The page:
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Showing posts from July, 2016

Mission as Theological Education in Africa: 2. The Healthy Church, Growth, and Ministerial Training

Introduction
The changing demographic of the Church in Western countries is a microcosm of the changing demographic of the global Church itself.  Mainline denominations in the West have been in serious decline in the West since the 1960s, but that does not mean that the Church is in decline in the West.  As David Goodhew and others point out, churches are multiplying and growing most everywhere.  Generally speaking, much of the decline, where it is happening, is due to a lack of health. The question to ask is, 'What makes for a healthy church, whether in the West or Africa, and what ministerial training will contribute to it?'
Church Growth and Decline in Britain
What is happening in, say, Britain is not simply a story of secularization and Church decline but rather a changing of the guard for the Church.  The mainline denominations are declining (with Baptists the exception): it was announced this year that attendance at worship in the Church of England has fallen to below 1 m…

Mission as Theological Education in Africa: 1. The Growth of the Church in Africa and Its Need for Theological Education

Introduction


In several posts, I intend to explore aspects of mission as theological education in Africa.  I begin here with the simple observation that the Church is growing in Africa and that this is one reason to keep mission activity focussed, among other things, on theological education in the decades to come.
The Growth of the Church in Africa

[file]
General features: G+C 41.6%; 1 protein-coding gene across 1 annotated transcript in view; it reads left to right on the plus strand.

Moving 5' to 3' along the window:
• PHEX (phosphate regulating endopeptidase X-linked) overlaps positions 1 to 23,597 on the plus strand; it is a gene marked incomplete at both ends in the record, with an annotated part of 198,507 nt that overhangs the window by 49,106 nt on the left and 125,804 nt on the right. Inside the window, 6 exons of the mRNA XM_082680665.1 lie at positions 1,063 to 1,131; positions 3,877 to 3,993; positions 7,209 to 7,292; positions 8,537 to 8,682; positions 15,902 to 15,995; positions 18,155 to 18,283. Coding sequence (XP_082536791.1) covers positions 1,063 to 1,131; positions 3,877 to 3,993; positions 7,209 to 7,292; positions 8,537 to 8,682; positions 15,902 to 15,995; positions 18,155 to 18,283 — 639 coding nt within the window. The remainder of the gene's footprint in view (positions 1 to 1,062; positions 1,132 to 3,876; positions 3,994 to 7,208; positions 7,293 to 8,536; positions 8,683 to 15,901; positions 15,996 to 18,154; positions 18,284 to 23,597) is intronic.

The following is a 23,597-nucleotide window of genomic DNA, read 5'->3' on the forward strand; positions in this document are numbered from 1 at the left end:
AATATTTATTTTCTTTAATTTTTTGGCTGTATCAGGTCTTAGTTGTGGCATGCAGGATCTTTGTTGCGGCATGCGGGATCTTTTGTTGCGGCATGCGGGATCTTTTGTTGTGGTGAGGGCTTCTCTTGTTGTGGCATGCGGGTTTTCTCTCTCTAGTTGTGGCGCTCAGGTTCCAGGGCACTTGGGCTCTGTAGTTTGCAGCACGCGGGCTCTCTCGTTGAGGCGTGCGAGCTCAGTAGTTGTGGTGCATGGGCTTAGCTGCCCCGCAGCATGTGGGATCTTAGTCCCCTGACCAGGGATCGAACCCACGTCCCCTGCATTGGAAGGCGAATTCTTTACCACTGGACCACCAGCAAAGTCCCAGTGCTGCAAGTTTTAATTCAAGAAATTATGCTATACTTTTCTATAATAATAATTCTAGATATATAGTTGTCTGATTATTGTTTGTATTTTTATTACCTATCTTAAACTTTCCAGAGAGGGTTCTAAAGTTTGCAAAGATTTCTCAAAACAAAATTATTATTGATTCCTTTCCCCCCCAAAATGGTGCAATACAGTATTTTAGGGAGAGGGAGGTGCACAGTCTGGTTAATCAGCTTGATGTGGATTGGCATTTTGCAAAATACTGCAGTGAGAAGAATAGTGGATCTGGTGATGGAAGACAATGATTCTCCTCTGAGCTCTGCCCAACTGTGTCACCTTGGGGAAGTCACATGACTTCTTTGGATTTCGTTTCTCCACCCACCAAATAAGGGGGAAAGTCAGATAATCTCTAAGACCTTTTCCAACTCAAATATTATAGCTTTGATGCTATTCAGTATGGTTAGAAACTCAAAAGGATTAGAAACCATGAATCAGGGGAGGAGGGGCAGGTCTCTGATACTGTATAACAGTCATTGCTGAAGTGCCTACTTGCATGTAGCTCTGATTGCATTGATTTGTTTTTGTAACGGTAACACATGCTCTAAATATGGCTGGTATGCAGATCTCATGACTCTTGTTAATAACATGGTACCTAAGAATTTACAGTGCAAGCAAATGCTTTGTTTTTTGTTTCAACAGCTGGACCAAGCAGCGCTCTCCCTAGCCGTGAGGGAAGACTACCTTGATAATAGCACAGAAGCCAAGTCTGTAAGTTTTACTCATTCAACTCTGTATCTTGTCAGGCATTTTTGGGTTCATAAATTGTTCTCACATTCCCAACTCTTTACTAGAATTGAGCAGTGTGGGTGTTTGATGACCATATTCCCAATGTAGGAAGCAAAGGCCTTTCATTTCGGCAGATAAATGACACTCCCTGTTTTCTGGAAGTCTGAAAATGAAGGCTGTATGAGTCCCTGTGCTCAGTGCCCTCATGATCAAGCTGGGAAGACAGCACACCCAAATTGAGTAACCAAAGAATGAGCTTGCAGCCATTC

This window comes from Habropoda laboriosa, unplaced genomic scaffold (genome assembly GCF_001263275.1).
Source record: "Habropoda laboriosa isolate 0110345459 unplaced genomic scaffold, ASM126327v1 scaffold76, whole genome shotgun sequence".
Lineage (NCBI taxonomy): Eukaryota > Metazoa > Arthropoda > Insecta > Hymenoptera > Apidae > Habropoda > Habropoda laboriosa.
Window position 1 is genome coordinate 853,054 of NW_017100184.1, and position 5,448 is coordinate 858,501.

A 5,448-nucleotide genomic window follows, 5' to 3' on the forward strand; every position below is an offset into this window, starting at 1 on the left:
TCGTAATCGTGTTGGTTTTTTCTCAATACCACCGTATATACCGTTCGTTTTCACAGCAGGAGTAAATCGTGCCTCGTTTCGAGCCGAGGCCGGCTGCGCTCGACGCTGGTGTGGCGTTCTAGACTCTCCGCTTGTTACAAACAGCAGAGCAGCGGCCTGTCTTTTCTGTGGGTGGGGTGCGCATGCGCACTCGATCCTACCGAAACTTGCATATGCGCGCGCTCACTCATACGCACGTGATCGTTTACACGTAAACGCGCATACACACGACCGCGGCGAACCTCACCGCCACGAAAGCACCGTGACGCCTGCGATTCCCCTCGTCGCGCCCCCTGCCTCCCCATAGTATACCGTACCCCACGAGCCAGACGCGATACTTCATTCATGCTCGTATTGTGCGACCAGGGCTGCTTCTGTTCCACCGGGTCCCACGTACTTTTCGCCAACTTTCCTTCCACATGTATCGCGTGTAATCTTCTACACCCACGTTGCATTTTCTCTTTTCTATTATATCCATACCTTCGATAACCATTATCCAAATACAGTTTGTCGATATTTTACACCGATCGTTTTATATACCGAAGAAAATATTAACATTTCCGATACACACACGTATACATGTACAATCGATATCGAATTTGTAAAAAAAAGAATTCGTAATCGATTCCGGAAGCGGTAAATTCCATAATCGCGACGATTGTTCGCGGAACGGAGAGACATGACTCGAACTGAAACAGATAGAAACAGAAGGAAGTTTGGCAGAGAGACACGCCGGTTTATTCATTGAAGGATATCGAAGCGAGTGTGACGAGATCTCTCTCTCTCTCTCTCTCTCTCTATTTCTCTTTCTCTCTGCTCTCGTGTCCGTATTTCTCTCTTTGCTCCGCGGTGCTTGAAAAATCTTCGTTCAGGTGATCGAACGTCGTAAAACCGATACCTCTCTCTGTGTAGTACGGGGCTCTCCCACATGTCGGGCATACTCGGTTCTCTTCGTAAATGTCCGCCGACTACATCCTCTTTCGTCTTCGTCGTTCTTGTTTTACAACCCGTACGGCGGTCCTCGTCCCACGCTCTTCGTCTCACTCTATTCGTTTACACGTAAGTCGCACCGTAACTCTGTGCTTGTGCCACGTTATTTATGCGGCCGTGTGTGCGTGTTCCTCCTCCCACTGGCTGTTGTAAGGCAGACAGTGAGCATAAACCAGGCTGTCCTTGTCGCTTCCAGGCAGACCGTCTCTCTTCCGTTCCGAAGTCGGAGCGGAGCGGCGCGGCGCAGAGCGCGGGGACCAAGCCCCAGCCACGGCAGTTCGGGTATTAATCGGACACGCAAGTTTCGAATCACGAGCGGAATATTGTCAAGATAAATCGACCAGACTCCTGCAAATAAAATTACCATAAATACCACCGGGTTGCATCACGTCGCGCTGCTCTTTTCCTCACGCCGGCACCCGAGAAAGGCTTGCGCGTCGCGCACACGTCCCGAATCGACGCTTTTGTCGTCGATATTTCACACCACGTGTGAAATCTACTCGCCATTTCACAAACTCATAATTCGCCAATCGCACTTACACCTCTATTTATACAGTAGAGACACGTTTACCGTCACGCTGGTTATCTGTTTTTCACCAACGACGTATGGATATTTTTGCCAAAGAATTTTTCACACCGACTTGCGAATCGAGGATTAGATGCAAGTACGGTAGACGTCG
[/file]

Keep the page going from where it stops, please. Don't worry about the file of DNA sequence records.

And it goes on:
At the beginning of the twenty-first century, one of the great and growing challenges needing our attention in missions is theological education in Africa.  This is because the Church is growing in Africa more than anywhere else in the world, Africa faces greater academic challenges more than anywhere else in the world, and Africa has a growing responsibility to provide leadership in the Church worldwide.
Perhaps the most well-known statistic on Christianity in the world in our day is that the centre of Christianity has shifted south and into Africa.  This centre (it is located in the region of Timbuktu!) is symbolic, showing where the aver…

The Church: 18f. The Pastoral Care of Sinners and False Teachers

Introduction 
The past few weeks have entrenched immoral practices and the teaching of error in whole provinces of the Anglican Communion.  The affirmation of same-sex unions for laity and clergy in the Scottish Episcopal Church (and the Church of Scotland, with whom the Church of England has a relationship) and the Anglican Church of Canada have so compromised the Gospel at many levels that the mission of these 'Churches' is no longer viable.  The Church of England may well be on the same trajectory. 
The only way to regain the ministry of pastoral care for sinners is to pursue with all diligence a movement of God's Kingdom and its righteousness outside the Church of Men and Women.  True pastoral care involves the shepherd's crook and the shepherd's rod, not the false unity of a sheep pen for sheep and wolves.  The ministration of divine mercy in pastoral care--particularly in the Church's mission in the West--requires the merciful call to repentance rather than…

The Church: 18e. Pastoral Care and the Mission of the Triune God (V)

The Pastoral Care of God the Holy Spirit
Introduction
This is the fifth and final post on the pastoral care of sinners in light of the Church of England’s present crisis over the proposal to accept the practice of same-sex relationships through a so-called ‘pastoral accommodation.’  Earlier posts have countered that what is needed is ‘pastoral care,’ and that this care must be understood as pastoral care for sinners.  They have, further, suggested that the Church is ably instructed in such care by the mission of the Triune God toward a sinful world. 
In this post, we begin with some words about the pastoral care of God the Holy Spirit.  Then we turn to examine the close parallels that the early Church (particularly in the General and Pastoral Epistles) faced to what the Church faces today: false teachers seeking an accommodation of Christian faith to the sexual culture of the Greek and Roman world of the first century.  Finally, we conclude with a comment on present proposals about past…